5. Bring to a simmer and cover with lid. Reduce grill temp to about 300f (adjust heat down enough to keep a simmer - try not to boil). Simmer, flipping the roast every 30 minutes, until the roast hits 195-197f, about 2 1/2 hours.
  6. Remove the roast from the Dutch oven and keep warm. Simmer the sauce uncovered for about 20 minutes until reduced and thickened. (Optional - if still not thick enough, take out 1 cup of the sauce, whisk in xantham gum or corn starch and return back to the pot.)
  7. Strain sauce through a sieve. Push any milk solids through the sieve too. If you kept your temps to just a simmer, the sauce should be ready. If it got too hot and boiled, the sauce may have split. Hit the sauce with an immersion blender and that should help.
  8. Taste sauce and season with salt and pepper as needed.
  9. Shred the pork and serve with the sauce on top.
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This all started because I had 15 lbs of pork butt in the fridge and I was determined to use all of it for something OTHER than pulled pork for a change.  I also had a pork loin.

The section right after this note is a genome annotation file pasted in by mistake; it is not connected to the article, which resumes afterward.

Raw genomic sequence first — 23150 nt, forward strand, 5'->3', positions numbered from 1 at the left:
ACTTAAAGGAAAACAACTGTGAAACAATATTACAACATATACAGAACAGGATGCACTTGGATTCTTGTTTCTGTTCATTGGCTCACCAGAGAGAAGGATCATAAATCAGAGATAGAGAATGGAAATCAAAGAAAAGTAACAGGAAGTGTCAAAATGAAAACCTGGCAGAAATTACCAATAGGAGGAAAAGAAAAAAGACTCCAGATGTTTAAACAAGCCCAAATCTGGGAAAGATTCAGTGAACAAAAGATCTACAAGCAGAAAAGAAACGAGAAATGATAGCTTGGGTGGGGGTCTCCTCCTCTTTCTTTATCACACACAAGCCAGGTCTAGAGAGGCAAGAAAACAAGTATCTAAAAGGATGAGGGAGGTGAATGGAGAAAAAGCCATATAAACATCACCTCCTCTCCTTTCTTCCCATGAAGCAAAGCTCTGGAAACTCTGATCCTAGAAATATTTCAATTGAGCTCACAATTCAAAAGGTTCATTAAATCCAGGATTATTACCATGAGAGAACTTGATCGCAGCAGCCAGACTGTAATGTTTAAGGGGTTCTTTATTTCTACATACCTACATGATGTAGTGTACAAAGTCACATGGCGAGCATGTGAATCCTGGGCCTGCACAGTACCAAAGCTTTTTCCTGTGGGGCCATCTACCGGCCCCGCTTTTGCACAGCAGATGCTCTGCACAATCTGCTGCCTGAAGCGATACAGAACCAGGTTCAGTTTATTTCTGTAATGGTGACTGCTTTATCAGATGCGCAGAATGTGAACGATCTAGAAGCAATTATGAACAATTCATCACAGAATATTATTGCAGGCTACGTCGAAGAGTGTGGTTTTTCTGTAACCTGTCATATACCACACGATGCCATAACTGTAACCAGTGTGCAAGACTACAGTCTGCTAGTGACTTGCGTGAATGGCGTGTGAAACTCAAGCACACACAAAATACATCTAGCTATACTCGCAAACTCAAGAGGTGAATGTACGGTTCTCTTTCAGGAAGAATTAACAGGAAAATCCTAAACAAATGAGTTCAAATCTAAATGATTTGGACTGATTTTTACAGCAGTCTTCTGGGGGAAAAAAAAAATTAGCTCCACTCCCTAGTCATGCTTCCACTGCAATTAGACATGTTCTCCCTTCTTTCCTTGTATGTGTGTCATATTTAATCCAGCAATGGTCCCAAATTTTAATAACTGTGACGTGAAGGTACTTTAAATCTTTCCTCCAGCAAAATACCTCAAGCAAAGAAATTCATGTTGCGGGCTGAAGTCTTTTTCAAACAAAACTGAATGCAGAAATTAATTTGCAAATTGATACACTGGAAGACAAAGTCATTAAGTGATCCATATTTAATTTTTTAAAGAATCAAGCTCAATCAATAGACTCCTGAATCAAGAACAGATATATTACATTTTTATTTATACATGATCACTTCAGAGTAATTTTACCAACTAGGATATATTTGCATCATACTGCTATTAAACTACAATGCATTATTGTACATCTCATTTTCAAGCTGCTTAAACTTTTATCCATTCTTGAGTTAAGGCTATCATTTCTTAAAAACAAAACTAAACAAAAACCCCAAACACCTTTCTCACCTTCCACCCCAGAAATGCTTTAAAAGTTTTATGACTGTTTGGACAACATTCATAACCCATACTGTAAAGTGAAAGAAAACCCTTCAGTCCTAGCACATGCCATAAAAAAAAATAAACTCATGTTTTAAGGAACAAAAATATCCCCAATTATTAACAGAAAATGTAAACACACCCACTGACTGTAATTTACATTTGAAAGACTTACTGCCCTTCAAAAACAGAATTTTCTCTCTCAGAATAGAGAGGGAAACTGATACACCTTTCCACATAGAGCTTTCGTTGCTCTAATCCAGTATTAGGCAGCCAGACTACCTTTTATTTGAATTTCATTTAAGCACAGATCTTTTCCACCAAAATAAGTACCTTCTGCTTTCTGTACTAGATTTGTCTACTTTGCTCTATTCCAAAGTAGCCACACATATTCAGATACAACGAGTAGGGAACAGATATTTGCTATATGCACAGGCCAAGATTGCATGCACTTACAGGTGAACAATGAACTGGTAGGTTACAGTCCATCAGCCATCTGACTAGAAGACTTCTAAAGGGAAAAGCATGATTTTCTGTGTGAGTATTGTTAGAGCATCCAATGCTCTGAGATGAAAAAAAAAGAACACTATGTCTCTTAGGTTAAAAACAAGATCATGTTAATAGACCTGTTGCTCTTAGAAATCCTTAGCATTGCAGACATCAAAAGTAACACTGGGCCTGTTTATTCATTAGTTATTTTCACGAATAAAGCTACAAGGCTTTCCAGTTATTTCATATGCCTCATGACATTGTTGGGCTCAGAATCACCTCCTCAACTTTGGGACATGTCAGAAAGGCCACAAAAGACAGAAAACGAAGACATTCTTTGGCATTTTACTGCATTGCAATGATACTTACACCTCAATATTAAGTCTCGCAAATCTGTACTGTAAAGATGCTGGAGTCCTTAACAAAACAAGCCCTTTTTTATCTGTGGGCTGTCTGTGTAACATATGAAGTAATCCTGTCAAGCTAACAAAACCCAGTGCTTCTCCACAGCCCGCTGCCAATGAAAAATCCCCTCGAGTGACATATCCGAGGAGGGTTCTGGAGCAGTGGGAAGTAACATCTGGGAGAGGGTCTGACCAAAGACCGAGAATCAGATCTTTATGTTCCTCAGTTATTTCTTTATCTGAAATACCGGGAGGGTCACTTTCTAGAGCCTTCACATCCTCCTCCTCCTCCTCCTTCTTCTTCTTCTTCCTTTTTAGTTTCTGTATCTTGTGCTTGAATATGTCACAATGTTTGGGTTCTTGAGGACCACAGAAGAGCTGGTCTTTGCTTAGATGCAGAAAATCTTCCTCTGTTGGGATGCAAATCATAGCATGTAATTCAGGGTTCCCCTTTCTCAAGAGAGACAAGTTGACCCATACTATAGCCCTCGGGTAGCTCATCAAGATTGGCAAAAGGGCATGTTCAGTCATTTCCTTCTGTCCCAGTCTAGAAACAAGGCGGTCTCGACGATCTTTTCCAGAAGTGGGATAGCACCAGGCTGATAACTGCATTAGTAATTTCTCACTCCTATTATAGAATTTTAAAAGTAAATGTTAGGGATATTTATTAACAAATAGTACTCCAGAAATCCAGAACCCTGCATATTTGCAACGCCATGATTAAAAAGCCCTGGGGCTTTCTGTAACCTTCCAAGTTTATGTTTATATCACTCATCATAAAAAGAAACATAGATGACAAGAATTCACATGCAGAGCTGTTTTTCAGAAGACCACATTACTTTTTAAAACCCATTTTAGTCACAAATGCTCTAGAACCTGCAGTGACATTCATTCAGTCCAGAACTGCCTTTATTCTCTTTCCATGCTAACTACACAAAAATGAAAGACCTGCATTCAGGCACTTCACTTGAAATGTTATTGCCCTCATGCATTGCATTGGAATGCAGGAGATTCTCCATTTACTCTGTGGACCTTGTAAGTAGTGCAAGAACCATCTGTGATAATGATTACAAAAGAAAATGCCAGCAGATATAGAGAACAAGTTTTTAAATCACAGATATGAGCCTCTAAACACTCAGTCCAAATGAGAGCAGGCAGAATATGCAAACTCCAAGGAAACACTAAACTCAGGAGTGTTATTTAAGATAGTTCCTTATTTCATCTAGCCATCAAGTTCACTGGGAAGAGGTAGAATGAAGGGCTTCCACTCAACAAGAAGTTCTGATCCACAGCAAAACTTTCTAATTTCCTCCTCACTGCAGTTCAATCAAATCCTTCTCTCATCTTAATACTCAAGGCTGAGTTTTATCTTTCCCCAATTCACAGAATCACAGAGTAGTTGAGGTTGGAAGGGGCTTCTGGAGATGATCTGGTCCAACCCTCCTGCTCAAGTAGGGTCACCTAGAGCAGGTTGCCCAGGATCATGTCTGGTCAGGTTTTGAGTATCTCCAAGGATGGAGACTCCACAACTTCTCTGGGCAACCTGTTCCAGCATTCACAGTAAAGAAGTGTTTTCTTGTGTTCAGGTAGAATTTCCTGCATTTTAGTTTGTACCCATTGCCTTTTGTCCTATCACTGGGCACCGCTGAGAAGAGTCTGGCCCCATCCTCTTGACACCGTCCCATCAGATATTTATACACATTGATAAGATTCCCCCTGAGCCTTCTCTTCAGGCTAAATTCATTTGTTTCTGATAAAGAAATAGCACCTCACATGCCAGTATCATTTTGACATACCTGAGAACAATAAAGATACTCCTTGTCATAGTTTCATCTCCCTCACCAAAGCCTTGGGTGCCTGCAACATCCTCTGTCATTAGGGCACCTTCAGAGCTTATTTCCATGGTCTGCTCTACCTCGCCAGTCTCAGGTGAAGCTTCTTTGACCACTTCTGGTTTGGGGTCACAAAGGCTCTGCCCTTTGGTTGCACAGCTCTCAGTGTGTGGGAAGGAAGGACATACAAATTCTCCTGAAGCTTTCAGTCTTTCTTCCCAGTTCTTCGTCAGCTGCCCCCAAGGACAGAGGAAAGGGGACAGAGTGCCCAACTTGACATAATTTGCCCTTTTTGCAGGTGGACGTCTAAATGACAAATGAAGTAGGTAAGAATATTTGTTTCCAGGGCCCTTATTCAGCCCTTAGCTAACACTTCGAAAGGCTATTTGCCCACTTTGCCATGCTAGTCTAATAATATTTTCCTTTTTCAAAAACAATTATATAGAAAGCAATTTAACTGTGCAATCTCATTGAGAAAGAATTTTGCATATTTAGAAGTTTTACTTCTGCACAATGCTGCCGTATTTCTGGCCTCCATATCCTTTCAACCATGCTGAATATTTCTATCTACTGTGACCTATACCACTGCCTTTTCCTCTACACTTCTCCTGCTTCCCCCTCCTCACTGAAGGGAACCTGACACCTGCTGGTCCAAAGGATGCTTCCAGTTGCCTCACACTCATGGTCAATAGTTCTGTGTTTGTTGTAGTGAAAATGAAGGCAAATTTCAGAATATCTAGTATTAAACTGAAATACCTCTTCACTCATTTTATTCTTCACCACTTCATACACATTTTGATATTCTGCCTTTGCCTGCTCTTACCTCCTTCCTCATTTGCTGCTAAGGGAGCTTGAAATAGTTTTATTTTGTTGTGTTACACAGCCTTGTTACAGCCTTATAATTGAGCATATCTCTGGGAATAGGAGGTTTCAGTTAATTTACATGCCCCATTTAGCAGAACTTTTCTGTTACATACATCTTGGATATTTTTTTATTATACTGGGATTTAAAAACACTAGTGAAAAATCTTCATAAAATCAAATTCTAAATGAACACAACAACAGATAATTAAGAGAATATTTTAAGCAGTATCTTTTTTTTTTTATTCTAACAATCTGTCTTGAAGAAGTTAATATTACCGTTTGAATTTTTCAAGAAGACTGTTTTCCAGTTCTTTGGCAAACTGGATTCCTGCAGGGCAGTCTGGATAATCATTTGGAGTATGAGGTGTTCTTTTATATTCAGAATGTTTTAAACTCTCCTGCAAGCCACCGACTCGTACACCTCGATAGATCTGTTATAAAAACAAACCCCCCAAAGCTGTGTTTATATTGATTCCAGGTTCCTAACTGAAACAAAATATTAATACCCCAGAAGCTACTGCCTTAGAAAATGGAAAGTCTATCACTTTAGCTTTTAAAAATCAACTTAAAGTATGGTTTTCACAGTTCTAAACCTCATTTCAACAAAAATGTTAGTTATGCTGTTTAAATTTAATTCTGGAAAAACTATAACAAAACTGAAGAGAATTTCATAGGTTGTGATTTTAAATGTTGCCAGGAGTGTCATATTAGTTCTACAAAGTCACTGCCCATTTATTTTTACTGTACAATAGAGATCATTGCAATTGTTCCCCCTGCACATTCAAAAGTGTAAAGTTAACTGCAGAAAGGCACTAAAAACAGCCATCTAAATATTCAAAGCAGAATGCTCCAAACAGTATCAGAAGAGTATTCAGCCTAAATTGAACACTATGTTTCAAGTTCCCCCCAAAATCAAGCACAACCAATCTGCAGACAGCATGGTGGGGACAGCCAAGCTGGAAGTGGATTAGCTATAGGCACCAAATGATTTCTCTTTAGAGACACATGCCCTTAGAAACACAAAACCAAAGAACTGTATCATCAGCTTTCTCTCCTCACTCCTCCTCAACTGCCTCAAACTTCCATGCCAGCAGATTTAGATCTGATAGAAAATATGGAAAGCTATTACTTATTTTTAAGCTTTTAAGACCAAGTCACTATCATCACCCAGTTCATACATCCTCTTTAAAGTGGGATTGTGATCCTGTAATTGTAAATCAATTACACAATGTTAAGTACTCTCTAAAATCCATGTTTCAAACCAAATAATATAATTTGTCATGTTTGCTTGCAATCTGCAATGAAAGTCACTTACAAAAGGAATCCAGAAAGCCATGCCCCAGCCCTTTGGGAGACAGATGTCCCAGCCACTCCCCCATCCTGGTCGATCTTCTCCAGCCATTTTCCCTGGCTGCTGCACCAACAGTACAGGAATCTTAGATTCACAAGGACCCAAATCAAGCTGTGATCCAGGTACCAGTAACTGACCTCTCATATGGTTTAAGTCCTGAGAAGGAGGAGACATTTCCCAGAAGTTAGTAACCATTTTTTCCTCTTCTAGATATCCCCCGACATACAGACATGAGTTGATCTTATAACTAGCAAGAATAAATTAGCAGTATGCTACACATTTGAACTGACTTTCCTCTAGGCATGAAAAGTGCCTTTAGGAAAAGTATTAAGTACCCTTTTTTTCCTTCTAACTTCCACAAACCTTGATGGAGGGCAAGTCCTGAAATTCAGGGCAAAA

I got two boneless shoulder roasts (tied), 3+ lbs of cubed shoulder meat, 4 lbs of meat for curing/smoking my own tasso ham, two pork loin roasts (tied), and 8 boneless loin chops.

Buying in bulk, minimal meat cutting skills, and a vacuum sealer save money.

I was using a #12 Lodge dutch oven.  A #10 would be a better size for a 3 1/2lb roast.  Whatever size you are using, adjust the liquid depth to be over 1/2 to 2/3rds the height of the roast.

Season it heavily. 

Sear on all sides, don't forget the ends!

Spooning the milk/cream over the roast helps temper it and season it.

I could just drink this sauce as a soup!

This reheats well and leftovers make an incredible open faced sandwich on toasted bread or as a po-boy.  If you like sliced pork, you can pull it at an internal temp of 185-190f and it should still be able to be sliced yet fork tender.

Have you already planned out your holiday menus yet?

13 comments: